April 10, 2015 | Erin Bluvas, email@example.com
With five-year funding ($475,000) from the Centers for Disease Control and Prevention (CDC), researchers from the University of South Carolina have launched the South Carolina Healthy Brain Research Network. A project of the Arnold School of Public Health’s Prevention Research Center, this network is one of five hosted by leading institutions across the United States. The networks are sponsored by CDC’s Healthy Aging Program in support of the Healthy Brain Initiative.
Alzheimer’s disease is ranked as the sixth leading cause of death even though recent estimates claim that deaths related to Alzheimer’s are underreported—suggesting that this disease may cause deaths at a rate more comparable to cardiovascular disease and cancer. Further, approximately 5.2 million adults are currently living with Alzheimer’s, and experts predict this number may reach 7.1 million by 2025 with a projected $1.2 trillion spent annually to care for these individuals.
As a result, the U.S. public health agenda now prioritizes the development of effective strategies to reduce the risk of and treat Alzheimer’s disease and other dementias which has led to national initiatives such as the S.C. Healthy Brain Research Network. Leading up to the funding of this new network, a team of researchers from the CDC-funded Healthy Aging Research Network engaged in a two-part study to better understand public perceptions about factors that positively impact (i.e., maintain or reduce risk) cognitive function. First, they conducted focus groups across the U.S. and submitted questions to national surveys to learn about individual opinions related to cognitive health and impairment. The second step involved a comprehensive literature review on the topic, examining 1000 abstracts and 34 studies in-depth.
The study, published in International Psychogeriatrics, concluded that members of the general public are able to identify risk factors for cognitive impairment, such as genetics and older age. “They were also aware that certain factors, such as physical or social activities and healthy diet, may reduce the risk of Alzheimer’s disease and other dementias,” says lead author Daniela Friedman, who is an associate professor at the Arnold School. These perceptions were consistent regardless of nationality, race/ethnicity or gender.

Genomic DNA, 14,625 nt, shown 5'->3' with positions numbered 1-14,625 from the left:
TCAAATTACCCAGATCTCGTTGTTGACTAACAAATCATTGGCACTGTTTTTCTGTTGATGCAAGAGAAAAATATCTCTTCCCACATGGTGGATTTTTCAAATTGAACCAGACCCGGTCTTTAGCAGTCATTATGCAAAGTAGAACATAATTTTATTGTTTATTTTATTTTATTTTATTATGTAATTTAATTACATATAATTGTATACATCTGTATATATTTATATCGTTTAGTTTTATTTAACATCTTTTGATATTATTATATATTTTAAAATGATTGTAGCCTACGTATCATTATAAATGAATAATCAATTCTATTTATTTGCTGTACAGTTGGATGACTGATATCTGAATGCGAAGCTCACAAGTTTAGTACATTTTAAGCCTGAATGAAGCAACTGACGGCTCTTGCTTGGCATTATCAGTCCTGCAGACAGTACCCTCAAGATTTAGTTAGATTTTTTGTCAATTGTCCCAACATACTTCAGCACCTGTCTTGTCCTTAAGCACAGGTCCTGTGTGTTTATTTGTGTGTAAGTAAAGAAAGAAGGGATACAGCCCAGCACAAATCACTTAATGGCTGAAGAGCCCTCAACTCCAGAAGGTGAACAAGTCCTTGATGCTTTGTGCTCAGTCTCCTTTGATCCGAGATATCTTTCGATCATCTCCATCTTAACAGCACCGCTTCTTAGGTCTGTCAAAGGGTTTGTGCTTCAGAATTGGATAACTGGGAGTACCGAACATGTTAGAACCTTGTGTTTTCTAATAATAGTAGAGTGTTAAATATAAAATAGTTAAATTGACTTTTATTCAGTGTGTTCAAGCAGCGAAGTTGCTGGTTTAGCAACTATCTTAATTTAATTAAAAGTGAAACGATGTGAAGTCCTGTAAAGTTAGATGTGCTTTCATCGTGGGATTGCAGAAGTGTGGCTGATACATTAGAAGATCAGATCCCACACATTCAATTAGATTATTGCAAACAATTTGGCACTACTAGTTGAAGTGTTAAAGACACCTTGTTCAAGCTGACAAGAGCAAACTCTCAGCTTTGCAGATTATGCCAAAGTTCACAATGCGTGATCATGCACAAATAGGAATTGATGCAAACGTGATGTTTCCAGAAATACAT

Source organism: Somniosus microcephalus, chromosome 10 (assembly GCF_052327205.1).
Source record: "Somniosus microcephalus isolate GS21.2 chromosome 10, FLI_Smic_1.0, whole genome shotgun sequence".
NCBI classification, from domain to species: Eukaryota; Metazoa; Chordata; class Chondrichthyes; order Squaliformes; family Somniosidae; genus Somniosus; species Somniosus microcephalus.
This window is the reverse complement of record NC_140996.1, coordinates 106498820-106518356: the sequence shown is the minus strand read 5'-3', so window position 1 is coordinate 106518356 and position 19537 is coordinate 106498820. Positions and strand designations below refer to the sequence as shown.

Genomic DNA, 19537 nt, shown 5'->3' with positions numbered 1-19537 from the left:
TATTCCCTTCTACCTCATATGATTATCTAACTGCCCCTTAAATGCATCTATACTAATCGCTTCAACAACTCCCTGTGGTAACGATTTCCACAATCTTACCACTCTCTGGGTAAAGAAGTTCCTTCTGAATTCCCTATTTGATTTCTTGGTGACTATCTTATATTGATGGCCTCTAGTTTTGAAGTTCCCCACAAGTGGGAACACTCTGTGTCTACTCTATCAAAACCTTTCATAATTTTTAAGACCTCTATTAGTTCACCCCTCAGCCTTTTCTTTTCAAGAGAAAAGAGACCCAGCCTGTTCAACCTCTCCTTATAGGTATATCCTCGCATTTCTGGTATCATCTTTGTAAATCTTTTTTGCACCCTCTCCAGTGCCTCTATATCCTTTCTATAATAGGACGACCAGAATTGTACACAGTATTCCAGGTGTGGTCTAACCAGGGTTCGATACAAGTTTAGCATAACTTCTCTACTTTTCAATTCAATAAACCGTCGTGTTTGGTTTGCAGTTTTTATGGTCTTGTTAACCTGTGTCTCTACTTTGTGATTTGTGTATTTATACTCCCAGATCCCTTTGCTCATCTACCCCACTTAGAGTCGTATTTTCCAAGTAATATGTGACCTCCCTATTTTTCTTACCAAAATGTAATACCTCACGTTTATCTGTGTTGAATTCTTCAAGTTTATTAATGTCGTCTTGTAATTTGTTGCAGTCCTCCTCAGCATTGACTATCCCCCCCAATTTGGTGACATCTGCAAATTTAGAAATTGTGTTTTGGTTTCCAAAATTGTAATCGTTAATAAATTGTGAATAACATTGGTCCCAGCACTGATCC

The research team believes that these perceptions will help researchers and educators identify and promote effective strategies and messaging to increase public awareness related to cognitive health and impairment through initiatives like the S.C. Healthy Brain Research Network. With those aims in mind, this newly created network will advance research in the areas of cognitive health and healthy aging through a strategic research agenda. The network will also support the training of doctoral candidates from the Arnold School of Public Health and the College of Social Work through a fellowship program that will provide these scholars with the opportunity to engage in state and national research.
Throughout these efforts, the network will leverage the team’s expertise in cognition perceptions and attitudes, evidence-based messaging/message development, research with ethnically diverse populations, and translation/dissemination strategies to advance the metanetwork’s (i.e., the five institution-based networks connected through the overarching Healthy Brain Research Network initiative) goal to “educate and empower” as outlined by The Healthy Brain Initiative: The Public Health Road Map for State and National Partnerships, 2013-2018. In doing so, they will partner with community-based, academic and government organizations (e.g., AARP, Alzheimer’s Association, Clemson University, Palmetto State Geriatric Education Center, SC DHEC, SC DHHS, SC Institute of Medicine and Public Health, USC Office for the Study of Aging).
The project is led by principal investigator Daniela Friedman (Department of Health Promotion, Education, and Behavior) with Sara Wilcox (Department of Exercise Science) and Sue Levkoff (College of Social Work) serving as co-investigators. Rebecca Hunter (University of North Carolina at Chapel Hill) will consult on the grant.